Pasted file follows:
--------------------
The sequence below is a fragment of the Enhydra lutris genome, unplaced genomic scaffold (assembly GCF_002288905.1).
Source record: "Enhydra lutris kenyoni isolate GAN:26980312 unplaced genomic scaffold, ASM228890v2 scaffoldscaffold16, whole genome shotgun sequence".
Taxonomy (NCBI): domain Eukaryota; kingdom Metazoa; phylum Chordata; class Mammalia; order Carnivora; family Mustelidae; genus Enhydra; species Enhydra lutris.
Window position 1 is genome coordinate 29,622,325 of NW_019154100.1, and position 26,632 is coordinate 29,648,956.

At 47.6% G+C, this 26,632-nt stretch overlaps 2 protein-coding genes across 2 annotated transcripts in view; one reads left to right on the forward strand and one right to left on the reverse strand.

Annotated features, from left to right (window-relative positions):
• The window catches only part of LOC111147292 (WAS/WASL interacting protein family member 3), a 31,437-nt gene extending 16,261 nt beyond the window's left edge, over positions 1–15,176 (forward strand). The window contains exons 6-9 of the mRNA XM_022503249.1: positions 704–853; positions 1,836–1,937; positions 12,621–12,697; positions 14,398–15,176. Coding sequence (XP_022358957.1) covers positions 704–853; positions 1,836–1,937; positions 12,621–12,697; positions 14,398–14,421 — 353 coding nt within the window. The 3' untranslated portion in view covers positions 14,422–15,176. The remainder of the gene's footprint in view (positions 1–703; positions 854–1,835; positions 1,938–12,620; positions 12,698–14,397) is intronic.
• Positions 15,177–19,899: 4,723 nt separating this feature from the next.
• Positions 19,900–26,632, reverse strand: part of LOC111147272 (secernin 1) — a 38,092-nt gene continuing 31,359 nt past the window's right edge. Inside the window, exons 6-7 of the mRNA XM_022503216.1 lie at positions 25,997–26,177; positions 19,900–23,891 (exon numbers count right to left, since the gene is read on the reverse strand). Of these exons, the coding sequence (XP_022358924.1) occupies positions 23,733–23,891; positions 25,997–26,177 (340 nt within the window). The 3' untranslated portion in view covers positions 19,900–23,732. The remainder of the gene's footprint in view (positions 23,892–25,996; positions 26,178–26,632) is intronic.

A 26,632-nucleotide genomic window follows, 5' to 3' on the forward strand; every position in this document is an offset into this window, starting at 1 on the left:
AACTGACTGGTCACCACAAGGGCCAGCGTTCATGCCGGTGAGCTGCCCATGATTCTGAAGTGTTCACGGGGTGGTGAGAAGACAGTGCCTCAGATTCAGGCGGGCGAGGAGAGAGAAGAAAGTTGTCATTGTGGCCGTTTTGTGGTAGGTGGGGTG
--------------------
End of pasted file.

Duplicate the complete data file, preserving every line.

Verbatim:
The sequence below is a fragment of the Enhydra lutris genome, unplaced genomic scaffold (assembly GCF_002288905.1).
Source record: "Enhydra lutris kenyoni isolate GAN:26980312 unplaced genomic scaffold, ASM228890v2 scaffoldscaffold16, whole genome shotgun sequence".
Taxonomy (NCBI): domain Eukaryota; kingdom Metazoa; phylum Chordata; class Mammalia; order Carnivora; family Mustelidae; genus Enhydra; species Enhydra lutris.
Window position 1 is genome coordinate 29,622,325 of NW_019154100.1, and position 26,632 is coordinate 29,648,956.

At 47.6% G+C, this 26,632-nt stretch overlaps 2 protein-coding genes across 2 annotated transcripts in view; one reads left to right on the forward strand and one right to left on the reverse strand.

Annotated features, from left to right (window-relative positions):
• The window catches only part of LOC111147292 (WAS/WASL interacting protein family member 3), a 31,437-nt gene extending 16,261 nt beyond the window's left edge, over positions 1–15,176 (forward strand). The window contains exons 6-9 of the mRNA XM_022503249.1: positions 704–853; positions 1,836–1,937; positions 12,621–12,697; positions 14,398–15,176. Coding sequence (XP_022358957.1) covers positions 704–853; positions 1,836–1,937; positions 12,621–12,697; positions 14,398–14,421 — 353 coding nt within the window. The 3' untranslated portion in view covers positions 14,422–15,176. The remainder of the gene's footprint in view (positions 1–703; positions 854–1,835; positions 1,938–12,620; positions 12,698–14,397) is intronic.
• Positions 15,177–19,899: 4,723 nt separating this feature from the next.
• Positions 19,900–26,632, reverse strand: part of LOC111147272 (secernin 1) — a 38,092-nt gene continuing 31,359 nt past the window's right edge. Inside the window, exons 6-7 of the mRNA XM_022503216.1 lie at positions 25,997–26,177; positions 19,900–23,891 (exon numbers count right to left, since the gene is read on the reverse strand). Of these exons, the coding sequence (XP_022358924.1) occupies positions 23,733–23,891; positions 25,997–26,177 (340 nt within the window). The 3' untranslated portion in view covers positions 19,900–23,732. The remainder of the gene's footprint in view (positions 23,892–25,996; positions 26,178–26,632) is intronic.

A 26,632-nucleotide genomic window follows, 5' to 3' on the forward strand; every position in this document is an offset into this window, starting at 1 on the left:
AACTGACTGGTCACCACAAGGGCCAGCGTTCATGCCGGTGAGCTGCCCATGATTCTGAAGTGTTCACGGGGTGGTGAGAAGACAGTGCCTCAGATTCAGGCGGGCGAGGAGAGAGAAGAAAGTTGTCATTGTGGCCGTTTTGTGGTAGGTGGGGTG